That sounds good, and I'm in total agreement...but what if the shared visions and values the employees agree upon is in conflict with that of the owners and managers? The results are easy to find - just look at labor union history. Unions owe their existence to employees refusing to accept corporate vision and mission. There has got to be more to vision and mission statements than dredging the existing "shared vision and values of everyone" who happens to be in the organization.

Values are Hard to Change

Think about the last time you and your co-workers debated where to go for lunch. Now consider the process of getting large groups to agree on political party platforms, or religious values. Quick and easy agreement rarely comes out of such gatherings, and it's such a rare and painful process that historians study the occasion and preserve it for posterity. There is just too much difference between individuals to expect agreement on such basic things as values to be easy or fast.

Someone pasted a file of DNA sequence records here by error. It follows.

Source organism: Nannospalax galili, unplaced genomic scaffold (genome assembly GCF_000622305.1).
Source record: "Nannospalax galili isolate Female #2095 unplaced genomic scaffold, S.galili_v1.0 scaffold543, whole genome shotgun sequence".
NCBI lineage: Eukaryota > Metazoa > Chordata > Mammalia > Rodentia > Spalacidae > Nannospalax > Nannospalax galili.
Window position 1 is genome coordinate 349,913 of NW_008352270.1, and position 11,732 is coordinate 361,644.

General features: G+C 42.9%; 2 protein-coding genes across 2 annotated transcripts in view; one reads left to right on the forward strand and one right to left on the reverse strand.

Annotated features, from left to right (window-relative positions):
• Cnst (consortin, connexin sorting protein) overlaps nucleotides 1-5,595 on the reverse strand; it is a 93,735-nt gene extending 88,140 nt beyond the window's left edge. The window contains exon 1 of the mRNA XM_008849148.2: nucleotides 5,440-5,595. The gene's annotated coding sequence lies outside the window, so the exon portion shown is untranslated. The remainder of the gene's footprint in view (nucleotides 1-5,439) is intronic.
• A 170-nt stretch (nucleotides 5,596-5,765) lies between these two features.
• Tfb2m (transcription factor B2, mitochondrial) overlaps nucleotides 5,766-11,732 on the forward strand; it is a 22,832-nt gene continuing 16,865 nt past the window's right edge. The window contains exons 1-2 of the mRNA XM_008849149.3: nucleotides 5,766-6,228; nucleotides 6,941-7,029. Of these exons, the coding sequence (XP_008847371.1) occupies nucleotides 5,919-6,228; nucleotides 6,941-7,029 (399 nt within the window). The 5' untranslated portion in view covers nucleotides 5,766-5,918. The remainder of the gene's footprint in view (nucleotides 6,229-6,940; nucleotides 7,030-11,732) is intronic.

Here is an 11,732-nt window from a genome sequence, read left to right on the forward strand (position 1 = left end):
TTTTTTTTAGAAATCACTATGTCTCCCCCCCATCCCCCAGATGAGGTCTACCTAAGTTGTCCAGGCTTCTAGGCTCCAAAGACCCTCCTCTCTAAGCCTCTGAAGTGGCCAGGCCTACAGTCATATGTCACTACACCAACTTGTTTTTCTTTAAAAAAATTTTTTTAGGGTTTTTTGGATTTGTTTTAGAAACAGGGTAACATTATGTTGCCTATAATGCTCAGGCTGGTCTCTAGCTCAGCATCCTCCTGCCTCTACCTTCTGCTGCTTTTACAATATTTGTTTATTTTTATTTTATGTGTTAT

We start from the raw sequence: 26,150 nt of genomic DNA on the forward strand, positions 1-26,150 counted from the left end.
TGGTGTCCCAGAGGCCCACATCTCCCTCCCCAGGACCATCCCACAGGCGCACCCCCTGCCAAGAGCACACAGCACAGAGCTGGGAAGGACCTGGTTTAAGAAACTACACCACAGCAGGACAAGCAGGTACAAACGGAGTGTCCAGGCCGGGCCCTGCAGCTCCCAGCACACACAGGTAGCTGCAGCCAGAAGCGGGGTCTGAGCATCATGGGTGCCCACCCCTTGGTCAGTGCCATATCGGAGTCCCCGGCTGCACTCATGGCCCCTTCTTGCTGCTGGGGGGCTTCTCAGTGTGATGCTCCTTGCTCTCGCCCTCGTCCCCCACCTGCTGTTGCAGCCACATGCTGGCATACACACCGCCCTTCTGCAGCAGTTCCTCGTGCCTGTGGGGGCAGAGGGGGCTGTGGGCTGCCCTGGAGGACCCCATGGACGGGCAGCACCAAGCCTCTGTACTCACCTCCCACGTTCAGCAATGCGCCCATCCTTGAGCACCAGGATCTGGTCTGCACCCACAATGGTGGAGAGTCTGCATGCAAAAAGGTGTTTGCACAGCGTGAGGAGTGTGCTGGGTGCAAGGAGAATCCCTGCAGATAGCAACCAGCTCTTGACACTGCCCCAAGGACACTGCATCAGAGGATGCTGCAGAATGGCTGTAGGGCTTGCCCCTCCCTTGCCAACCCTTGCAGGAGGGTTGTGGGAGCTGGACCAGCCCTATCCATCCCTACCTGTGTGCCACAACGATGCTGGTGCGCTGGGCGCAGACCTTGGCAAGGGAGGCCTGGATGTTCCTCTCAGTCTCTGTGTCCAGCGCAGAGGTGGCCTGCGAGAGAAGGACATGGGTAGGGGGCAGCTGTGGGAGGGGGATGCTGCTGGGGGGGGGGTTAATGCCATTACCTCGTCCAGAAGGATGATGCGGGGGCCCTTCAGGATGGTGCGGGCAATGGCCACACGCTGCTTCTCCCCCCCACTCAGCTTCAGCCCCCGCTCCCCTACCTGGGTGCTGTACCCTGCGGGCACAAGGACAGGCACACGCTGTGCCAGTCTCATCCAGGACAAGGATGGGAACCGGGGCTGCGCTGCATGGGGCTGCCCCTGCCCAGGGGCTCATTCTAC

The thing that academics like Covey ignore is that people have very different values from one another, and they hold on to them very tightly. Gathering together a random group of individuals, even from the same organization, and getting them to agree on fundamental values that underlie their collective vision and mission is near to impossible.

Values = Culture; Culture = Behavior

When we start talking about values and vision and mission we are really talking about culture. Culture springs from shared values, beliefs and attitudes, and transforms groups of individuals into a homogonous group. Vision and mission statements attempt to create a culture that determines collectively predictable behaviors. We want to be assured that employees answer the phone before the third ring for example, or greet customers with a smile and a 'may I help you?' Covey advocates the use of vision and mission statements to alter existing culture in a way that benefits the goals of the business or organization.

The obvious shortcoming of Coveys approach is that discussions, meetings and democratic adoption of a vision or mission statement never create or modify